Adding Special Characters to Your Document

Did you ever notice there’s no cents symbol on your keyboard? There’s the dollar sign, right over the number 4 key at the top but no cents sign.

There are several symbols and letter variations (like accented letters in French and the tilde that goes over the letter n in Spanish)that are just a few keystrokes away if you know how to find them. They’re called Alt Codes and you create them by holding down the ALT key while you type a number. Here are a few of the most common, and a few of the most fun:

Á Alt+0193á Alt+0225¿ Alt+0191☺ Alt+1↑ Alt+24€ Alt+0128
É Alt+0201é Alt+0233¡ Alt+0161♥ Alt+3↓ Alt+25£ Alt+0163
Í Alt+0205í Alt+0237º Alt+0186♦ Alt+4→ Alt+26
Ó Alt+0211ó Alt+0243ª Alt+0170♣ Alt+5← Alt+27
Ú Alt+0218ú Alt+0250« Alt+0171♠ Alt+6♪ Alt+13
Ñ Alt+0209ñ Alt+0241» Alt+0187☼ Alt+15♫ Alt+14
Ü Alt+0220ü Alt+0252

Using the Thesaurus in Microsoft Word

Figure 1

Most people will only use 10% of what a program has to offer; the problem is that my 10% and your 10% are completely different. One of the goals for this blog is to share some of the other 90% that you might find useful if you just knew it was there. I’ll be posting a series of articles on some of the most under-utilized Microsoft Office features.

One underused feature in Microsoft Word is the thesaurus. Like that Roget’s Thesaurus you keep on the shelf next to your desk and never pick up, Microsoft Word will help you find just the right word for your project.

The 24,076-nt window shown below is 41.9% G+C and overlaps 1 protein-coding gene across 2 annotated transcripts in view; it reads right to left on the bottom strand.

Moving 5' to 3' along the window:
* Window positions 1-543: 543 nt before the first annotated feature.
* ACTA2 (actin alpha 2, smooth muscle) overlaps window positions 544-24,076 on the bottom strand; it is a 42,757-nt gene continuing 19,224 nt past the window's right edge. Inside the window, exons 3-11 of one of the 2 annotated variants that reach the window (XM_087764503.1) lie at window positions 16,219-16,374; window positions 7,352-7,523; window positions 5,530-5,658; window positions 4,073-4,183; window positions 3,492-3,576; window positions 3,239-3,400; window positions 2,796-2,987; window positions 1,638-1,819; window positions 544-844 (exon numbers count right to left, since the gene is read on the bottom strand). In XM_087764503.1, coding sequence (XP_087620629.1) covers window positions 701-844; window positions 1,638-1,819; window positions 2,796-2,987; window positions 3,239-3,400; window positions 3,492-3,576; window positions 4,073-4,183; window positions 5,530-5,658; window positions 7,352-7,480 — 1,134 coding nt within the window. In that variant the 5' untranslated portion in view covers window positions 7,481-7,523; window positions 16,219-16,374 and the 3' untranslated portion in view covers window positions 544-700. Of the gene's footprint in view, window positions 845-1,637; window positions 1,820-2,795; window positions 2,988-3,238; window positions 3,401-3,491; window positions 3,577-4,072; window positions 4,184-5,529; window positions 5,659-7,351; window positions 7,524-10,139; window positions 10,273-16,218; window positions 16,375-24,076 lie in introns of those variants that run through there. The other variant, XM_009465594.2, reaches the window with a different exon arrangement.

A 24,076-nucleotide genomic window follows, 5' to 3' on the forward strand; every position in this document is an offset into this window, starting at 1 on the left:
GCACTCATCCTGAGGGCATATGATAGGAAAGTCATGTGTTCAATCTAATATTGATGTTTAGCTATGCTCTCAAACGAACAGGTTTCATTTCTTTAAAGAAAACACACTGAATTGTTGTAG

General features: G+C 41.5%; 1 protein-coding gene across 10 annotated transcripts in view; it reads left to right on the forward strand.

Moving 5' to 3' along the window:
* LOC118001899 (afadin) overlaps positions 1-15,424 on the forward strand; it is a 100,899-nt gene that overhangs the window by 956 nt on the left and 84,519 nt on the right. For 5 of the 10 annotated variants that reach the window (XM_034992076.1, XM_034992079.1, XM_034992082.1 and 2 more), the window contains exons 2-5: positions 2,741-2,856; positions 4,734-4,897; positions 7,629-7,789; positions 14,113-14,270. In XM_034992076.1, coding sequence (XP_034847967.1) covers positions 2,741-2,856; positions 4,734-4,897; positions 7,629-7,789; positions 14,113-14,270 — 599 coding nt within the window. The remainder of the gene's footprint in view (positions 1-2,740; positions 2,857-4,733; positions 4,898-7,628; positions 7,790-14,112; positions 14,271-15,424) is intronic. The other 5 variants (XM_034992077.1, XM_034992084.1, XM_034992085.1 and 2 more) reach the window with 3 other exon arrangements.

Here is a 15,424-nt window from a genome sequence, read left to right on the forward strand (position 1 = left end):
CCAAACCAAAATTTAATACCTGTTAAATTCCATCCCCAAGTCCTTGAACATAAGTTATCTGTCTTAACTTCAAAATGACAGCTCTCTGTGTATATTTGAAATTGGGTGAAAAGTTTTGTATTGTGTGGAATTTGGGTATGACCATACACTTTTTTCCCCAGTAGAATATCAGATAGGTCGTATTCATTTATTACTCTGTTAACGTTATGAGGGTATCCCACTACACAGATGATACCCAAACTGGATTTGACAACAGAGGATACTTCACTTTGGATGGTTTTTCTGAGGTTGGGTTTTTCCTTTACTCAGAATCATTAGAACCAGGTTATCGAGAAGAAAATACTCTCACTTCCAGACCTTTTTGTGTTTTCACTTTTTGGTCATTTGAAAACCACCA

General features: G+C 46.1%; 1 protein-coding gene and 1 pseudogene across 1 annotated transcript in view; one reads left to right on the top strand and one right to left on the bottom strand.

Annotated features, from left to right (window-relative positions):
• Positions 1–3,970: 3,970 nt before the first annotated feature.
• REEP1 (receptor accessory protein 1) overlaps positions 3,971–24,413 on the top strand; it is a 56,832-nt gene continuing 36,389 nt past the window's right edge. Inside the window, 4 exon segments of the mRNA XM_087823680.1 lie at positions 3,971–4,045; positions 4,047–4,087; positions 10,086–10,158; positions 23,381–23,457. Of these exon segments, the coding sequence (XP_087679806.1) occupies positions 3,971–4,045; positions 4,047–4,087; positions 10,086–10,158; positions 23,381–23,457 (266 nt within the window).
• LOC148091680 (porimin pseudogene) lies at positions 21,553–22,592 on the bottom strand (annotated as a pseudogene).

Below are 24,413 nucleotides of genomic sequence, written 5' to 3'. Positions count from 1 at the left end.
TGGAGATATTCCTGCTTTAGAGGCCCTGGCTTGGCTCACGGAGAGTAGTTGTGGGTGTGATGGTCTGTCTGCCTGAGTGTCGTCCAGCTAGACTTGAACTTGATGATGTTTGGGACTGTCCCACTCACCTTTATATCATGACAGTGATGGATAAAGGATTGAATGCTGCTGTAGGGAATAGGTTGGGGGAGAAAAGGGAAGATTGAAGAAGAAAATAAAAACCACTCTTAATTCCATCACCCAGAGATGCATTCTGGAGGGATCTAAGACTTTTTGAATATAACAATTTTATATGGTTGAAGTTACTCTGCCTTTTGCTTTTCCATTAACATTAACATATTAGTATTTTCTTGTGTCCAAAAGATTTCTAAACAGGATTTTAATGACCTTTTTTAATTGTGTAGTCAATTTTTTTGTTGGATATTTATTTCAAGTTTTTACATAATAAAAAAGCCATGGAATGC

The easiest way to start the Thesaurus is to put the cursor somewhere in the word you want to look up and press Shift+F7 (hold down the Shift key and press the F7 key at the very top of your keyboard). The Thesaurus will appear in a panel on the right. (Figure 1)


The starting word will appear at the top. In my example you see the word “look” in the top square, and several synonyms underneath it. If you click on one of the synonyms, that word will move to the top and the word list will change to match your newly-chosen word..

Figure 2

When a word can be used to mean different things you’ll see them grouped by meaning. In the example, “look” can be used different ways. The separate meanings are grouped under “appearance”, “gaze,” and “observe”. Clicking the triangles next to the category words will show or hide the different variations of those words. In Figure 2 you’ll see I’ve clicked on the triangle to collapse the words under “appearance (n.)”

Hover your mouse over the word you’d like to use. A dropdown box will contain three commands (Figure 3):

  • Insert will replace your original word with the word you’ve chosen..
  • Copy will put chosen word into your clipboard to be pasted somewhere else.
  • Lookup will open the Dictionary. (More on the Dictionary in a later post.)


Figure 3



There are other ways to access the Thesaurus. If you’re using Word 2007 or later:

  • Make sure the cursor is in the word you want to look up.
  • Click on the Review tab at the top of the work area.
  • The Thesaurus button will be near the left of the screen.

If you’re using an earlier version:

  • Make sure the cursor is in the word you want to look up.
  • Click on the Tools menu
  • Click on (or hover over) the Language command.
  • Choose Thesaurus in the flyout menu.
  • The thesaurus will look a little different than the example but has most of the same features.

Did you try to use this feature and get stuck? Leave me a comment below.